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This post is contributed by Lauren Auge, Burtch Works’ web and digital analytics recruiting specialist.

 

Like most other areas of analytics, digital analytics has been evolving quickly in recent years. And, employer needs are evolving as well, as they work to keep pace with the fact that digital has become integrated in nearly every aspect of business.

If you’re comfortable in your current job, it might be tempting to relax and not keep up with these changes, but the last thing you want is to find yourself job-searching in a year or two, only to realize that you don’t have the skills employers are looking for. Continuous learning is the key to longevity in any analytics career, and it’s something we often talk about here at Burtch Works!

On that note, here are three areas where I’m seeing a real uptick in requests from employers:

  1. In-depth SQL

While SQL itself is nothing new, up until now SQL requirements in the digital space were often handled by IT or development teams. However, many companies are now looking for people who can query their own information and then combine it with data from multiple sources, rather than someone who has to pass on requests to get the data they need.

Employers are looking for digital analytics professionals who can be more self-sufficient, which cuts down on the lead time and necessary steps to get the data in the hands of the person who will be analyzing it. You will still be operating in Google Analytics, Adobe, and other marketing channels, but if you’re able to start pulling in data points from other areas of the business – especially as eCommerce becomes more prominent – being able to query your own data using SQL will allow you to be more advanced in your analysis.

To put it another way, “once you can write SQL there are literally no questions you cannot ask of your data”. While Excel is still a data tool, it’s just not enough for the amount of data that is amassing online. Luckily, if you’re interested in learning more there are tons of free courses online where you can start getting exposure to the syntax.

  1. Tag management tools

Another side effect of everything moving towards eCommerce has been the rising need for individuals who have experience with tag management tools. As with SQL, tag management isn’t new, but it is now being passed on to the analysts to be able to do more of the day-to-day management. This includes tools like Google Tag Manager, Tealium, Adobe’s Dynamic Tag Management (DTM), Ensighten, HTML, JavaScript, etc.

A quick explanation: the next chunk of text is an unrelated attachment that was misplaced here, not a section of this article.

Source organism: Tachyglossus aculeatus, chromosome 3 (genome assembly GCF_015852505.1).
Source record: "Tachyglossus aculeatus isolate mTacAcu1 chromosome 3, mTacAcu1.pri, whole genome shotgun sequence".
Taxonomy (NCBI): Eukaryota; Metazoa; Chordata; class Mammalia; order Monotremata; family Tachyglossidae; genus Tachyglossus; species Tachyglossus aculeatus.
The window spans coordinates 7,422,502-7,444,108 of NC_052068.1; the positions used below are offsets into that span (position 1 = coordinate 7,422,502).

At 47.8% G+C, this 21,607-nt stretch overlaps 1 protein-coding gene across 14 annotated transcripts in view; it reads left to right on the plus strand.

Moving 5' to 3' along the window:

Employers are looking for people with light coding experience in HTML or JavaScript who can understand enough to be able to recognize when something is not operating properly. Basically, you need to be dangerous enough to see the code and be able to make small changes and adjustments, but not necessarily enough to develop an entire website.

Being able to design how and where you want tags to operate will help you dictate your reporting and the data you want to look at, and companies want you to be able to make that decision yourself. They are trusting analysts to make the important decisions about what they should be tracking.

  1. Heavy A/B or multivariate testing

Again, this is part of the trend where companies are looking for professionals who can be more self-sufficient about the data they’re using, what they’re tracking, and, through A/B or multivariate testing, to test opposing campaigns to see which performs better. With the move towards eCommerce and everything digital, these skills will become even more necessary, and already some firms have entire teams dedicated solely to multivariate testing. This includes tools like Optimizely or Monetate.

 

 

One of the benefits to working in digital is that there is a lot of solid, free training available to you if you want to learn more about any of these areas. Resources like Google Academy, Microsoft, Lynda.com, Udemy, and plenty of others offer plenty of learning material depending on your starting point and how much you want to learn.

Web analytics and digital interactions tend to be, by nature, a bit more reactive or real-time. However, as the digital world evolves, analysis is starting to move from descriptive analytics to being a bit more predictive. Companies want to be able to figure out how their sites and marketing campaigns may operate over the long term so that they can define strategy around what will be coming, and not what has already happened.

With web analytics becoming more advanced, digital analytics professionals will need the ability to manipulate data beyond simply requesting a report from an automated platform. If you’re not already familiar with these areas, it’s better to spend the time learning now, while companies are still catching up, and not wait until these skills become a hard requirement and you’ve fallen behind!

 

Curious to see whether I have any roles that fit your experience, or looking to hire web and/or digital analytics experts for your team? Feel free to connect with me on LinkedIn

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